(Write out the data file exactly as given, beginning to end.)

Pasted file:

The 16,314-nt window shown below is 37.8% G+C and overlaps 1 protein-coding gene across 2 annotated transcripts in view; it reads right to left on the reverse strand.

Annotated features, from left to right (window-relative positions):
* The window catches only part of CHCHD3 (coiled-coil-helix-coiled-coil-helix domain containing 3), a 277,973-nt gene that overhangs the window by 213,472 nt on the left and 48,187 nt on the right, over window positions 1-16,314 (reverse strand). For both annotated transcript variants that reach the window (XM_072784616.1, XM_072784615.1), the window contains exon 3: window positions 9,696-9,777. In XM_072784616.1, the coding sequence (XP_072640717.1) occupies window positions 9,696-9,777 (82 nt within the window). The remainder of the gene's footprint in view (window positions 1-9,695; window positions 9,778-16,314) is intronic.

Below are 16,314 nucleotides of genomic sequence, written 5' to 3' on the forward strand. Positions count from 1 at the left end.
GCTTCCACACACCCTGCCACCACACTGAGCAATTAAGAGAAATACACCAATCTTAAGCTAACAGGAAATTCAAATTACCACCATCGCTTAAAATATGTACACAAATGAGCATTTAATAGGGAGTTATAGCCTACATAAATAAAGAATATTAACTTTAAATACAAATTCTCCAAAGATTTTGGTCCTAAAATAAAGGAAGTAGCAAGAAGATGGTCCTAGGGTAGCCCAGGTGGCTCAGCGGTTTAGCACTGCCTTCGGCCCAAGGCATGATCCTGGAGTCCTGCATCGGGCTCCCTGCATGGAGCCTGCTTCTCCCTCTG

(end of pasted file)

The 16,314-nt window shown below is 37.8% G+C and overlaps 1 protein-coding gene across 2 annotated transcripts in view; it reads right to left on the reverse strand.

Annotated features, from left to right (window-relative positions):
* The window catches only part of CHCHD3 (coiled-coil-helix-coiled-coil-helix domain containing 3), a 277,973-nt gene that overhangs the window by 213,472 nt on the left and 48,187 nt on the right, over window positions 1-16,314 (reverse strand). For both annotated transcript variants that reach the window (XM_072784616.1, XM_072784615.1), the window contains exon 3: window positions 9,696-9,777. In XM_072784616.1, the coding sequence (XP_072640717.1) occupies window positions 9,696-9,777 (82 nt within the window). The remainder of the gene's footprint in view (window positions 1-9,695; window positions 9,778-16,314) is intronic.

Below are 16,314 nucleotides of genomic sequence, written 5' to 3' on the forward strand. Positions count from 1 at the left end.
GCTTCCACACACCCTGCCACCACACTGAGCAATTAAGAGAAATACACCAATCTTAAGCTAACAGGAAATTCAAATTACCACCATCGCTTAAAATATGTACACAAATGAGCATTTAATAGGGAGTTATAGCCTACATAAATAAAGAATATTAACTTTAAATACAAATTCTCCAAAGATTTTGGTCCTAAAATAAAGGAAGTAGCAAGAAGATGGTCCTAGGGTAGCCCAGGTGGCTCAGCGGTTTAGCACTGCCTTCGGCCCAAGGCATGATCCTGGAGTCCTGCATCGGGCTCCCTGCATGGAGCCTGCTTCTCCCTCTG